Partly Cloudy
83°FPartly CloudyFull Forecast

From the editor’s desk

(Continued from Page 1)

When I was young, it was a big deal when I could talk my grandfather into driving over the Red Covered Bridge on our way home to the farm, north of Princeton. It really wasn’t that far out of our way, but on days when time wasn’t of the essence, I used to get really excited when he made that turn off of Route 26 and headed down the country road that led to this wonderful area landmark. Of course, it wasn’t a landmark to me back then — it was just a fun trip across a covered bridge, complete with a history lesson from my grandfather and a whole lot of horn honking.

My grandfather used to tell me about a day when he would drive a team of horses across the bridge. He spoke of how he was thankful for the bridge, especially when there was a storm; he could keep his team of horses inside the bridge, so they wouldn’t be spooked as much. Every time we drove across that bridge, we stopped before we went through, and Grandpa would read the sign on the bridge about not driving a team of horses faster than a walk across the bridge.

And then he did what I loved most. He would drive the old, green Chevy across the bridge and honk the horn inside the bridge. It was so loud inside that old bridge, and the two of us would just giggle. If I was lucky, I could get him to turn the car around and do it again. Today, I still honk the horn when I drive through Captain Swift’s or the Red Covered Bridge — kind of a tribute to my grandfather.

But the history of the Red Covered Bridge is far more than a kid and her grandpa. In fact, this Monday (Labor Day) the Bureau County Historical Society is planning an event to celebrate the 150th anniversary of the Red Covered Bridge. A brief program begins at 11:30 a.m. followed by a picnic lunch. I hope you’ll take a few minutes out of your day to attend this event. After all, the Red Covered Bridge is one of only five covered bridges in the state of Illinois that allows traffic, and of course, at 150 years old, it is also the oldest. This will no doubt be an event you’ll want to bring the children to — so they can tell the story to their grandchildren too.

•••

What’s the BigDeal? The Bureau County Republican offers readers an opportunity to save some cash by offering its BigDeals! You can cash in on our BigDeals! at www.bcrnews.com. Following is this week’s BigDeal:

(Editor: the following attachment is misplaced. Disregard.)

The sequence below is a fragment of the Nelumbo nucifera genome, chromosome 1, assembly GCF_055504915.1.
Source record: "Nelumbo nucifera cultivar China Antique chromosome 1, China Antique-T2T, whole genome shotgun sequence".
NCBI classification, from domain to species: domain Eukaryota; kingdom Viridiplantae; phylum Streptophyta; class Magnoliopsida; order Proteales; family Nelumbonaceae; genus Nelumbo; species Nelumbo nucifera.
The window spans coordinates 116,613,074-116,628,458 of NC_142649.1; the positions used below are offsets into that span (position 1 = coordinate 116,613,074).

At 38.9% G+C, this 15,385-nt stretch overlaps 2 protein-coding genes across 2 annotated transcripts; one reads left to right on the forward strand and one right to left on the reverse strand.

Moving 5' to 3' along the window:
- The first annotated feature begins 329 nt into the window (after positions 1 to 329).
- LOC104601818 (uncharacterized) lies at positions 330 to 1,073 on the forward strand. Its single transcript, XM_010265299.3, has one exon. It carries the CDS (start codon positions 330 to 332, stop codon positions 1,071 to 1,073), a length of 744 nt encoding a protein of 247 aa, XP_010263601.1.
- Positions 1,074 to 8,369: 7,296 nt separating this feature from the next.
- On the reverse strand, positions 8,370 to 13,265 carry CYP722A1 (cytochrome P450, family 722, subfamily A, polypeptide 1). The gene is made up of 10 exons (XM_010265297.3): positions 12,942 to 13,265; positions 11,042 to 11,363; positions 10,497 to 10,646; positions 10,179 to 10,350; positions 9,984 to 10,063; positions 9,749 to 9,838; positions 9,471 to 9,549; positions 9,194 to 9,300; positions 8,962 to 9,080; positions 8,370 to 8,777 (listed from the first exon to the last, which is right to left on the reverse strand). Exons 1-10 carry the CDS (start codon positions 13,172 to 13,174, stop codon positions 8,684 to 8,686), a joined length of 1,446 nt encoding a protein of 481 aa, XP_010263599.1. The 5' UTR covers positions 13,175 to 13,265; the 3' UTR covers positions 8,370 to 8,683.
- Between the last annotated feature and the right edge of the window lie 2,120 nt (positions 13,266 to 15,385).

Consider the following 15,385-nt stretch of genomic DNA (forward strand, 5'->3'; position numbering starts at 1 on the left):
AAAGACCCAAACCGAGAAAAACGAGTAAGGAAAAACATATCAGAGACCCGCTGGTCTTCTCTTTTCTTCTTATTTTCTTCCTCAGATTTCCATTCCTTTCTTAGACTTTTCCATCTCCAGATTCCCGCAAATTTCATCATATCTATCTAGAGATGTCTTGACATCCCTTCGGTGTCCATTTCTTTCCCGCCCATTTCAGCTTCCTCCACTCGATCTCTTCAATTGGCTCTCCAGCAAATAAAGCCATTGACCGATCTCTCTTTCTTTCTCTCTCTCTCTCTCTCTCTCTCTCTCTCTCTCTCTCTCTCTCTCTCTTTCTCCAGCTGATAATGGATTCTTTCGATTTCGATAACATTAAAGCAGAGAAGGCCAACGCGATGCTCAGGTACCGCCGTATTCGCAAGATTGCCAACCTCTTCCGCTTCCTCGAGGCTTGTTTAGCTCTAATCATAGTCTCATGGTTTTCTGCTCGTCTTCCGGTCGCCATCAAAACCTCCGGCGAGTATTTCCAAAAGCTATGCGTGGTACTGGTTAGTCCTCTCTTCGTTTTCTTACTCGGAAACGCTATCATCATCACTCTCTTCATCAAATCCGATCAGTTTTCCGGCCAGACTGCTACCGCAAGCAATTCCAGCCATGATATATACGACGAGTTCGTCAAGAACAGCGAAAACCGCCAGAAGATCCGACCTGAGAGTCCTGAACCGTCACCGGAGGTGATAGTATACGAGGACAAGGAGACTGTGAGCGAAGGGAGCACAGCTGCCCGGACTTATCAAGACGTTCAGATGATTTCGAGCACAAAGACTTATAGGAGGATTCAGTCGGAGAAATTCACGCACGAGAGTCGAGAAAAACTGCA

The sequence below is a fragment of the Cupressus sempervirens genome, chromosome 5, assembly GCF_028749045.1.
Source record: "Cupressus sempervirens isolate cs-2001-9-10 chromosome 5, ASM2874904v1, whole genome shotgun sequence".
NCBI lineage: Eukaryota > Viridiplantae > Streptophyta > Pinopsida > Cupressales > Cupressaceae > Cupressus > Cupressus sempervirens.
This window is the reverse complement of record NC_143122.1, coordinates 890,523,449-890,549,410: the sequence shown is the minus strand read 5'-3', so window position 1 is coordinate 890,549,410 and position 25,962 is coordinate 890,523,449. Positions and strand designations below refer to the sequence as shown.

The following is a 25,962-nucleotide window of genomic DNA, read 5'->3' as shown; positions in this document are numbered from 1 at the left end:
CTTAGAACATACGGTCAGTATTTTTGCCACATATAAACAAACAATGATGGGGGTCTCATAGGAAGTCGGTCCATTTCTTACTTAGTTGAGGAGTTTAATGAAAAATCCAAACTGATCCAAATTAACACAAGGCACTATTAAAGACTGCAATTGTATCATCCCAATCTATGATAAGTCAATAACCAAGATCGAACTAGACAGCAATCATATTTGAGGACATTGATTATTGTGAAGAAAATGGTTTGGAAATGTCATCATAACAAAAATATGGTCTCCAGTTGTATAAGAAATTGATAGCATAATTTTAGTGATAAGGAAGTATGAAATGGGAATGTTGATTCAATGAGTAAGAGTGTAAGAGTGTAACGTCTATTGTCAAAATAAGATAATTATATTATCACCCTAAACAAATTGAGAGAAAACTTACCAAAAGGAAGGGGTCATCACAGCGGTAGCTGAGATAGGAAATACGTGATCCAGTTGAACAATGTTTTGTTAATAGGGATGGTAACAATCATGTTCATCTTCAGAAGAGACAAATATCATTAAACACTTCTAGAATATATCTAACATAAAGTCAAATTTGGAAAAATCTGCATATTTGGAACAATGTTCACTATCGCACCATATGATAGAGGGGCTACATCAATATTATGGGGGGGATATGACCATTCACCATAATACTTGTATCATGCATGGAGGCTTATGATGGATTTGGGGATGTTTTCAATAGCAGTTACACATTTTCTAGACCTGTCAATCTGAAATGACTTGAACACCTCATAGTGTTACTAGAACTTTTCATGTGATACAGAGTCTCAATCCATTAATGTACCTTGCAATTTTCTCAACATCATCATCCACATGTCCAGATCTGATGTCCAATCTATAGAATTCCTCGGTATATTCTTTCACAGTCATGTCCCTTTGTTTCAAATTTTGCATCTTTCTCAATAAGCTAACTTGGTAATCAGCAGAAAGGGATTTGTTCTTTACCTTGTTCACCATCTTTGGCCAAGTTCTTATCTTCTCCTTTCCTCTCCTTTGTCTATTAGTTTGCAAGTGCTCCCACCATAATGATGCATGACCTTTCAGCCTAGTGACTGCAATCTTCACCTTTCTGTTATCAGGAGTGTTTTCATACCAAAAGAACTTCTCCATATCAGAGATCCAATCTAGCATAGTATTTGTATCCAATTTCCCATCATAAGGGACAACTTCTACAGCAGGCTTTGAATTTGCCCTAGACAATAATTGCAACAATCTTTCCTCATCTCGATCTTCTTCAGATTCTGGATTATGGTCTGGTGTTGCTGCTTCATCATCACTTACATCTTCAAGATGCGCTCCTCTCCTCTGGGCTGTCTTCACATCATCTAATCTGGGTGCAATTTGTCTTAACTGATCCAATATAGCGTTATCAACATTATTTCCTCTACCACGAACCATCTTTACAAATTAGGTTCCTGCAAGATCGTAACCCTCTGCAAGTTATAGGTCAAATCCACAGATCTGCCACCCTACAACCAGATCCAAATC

• Relax and enjoy a one-hour, full-body massage with Amy Hughes, licensed massage therapist, at her studio in Princeton. This is a great deal for only $25, since it’s regularly priced at $50.

•••

Monday is Labor Day, and the BCR will be closed so our staff can celebrate the holiday with family and friends. Advertising deadlines have changed for the holiday, so if you have any questions, please contact your multi-media consultant or call our office at 815-875-4461.

•••

Friday Night Lights! Friday night high school football begins this week in Bureau County. Watch Saturday’s BCR or www.bcrnews.com for results.

BCR Sports Editor Kevin Hieronymus is looking for a couple of experienced sports writers/photographers to help cover fall/winter sports. Give him a call at 815-875-4461, ext. 231, or email him at khieronymus@bcrnews.com.

•••

Thanks to all the folks who have called, texted and emailed me about my new book, “Grandma’s Cookie Jar.” I’ll be signing copies at Hornbaker Gardens’ Artisan Market from 10 a.m. to 4 p.m. Sept. 7. I am so excited! I hope you’ll like what you find in “Grandma’s Cookie Jar.”

•••

The heat is on! Take it easy these next few days. It’s going to be hot, and please check on older neighbors/relatives. Don’t forget your four-legged friends too. And remember ... you are important to me and the BCR.

BCR Editor Terri Simon can be reached at 815-875-4461, ext. 229, or at tsimon@bcrnews.com.

Previous Page|1|2|Next Page| Comments

More News

Comments

National Video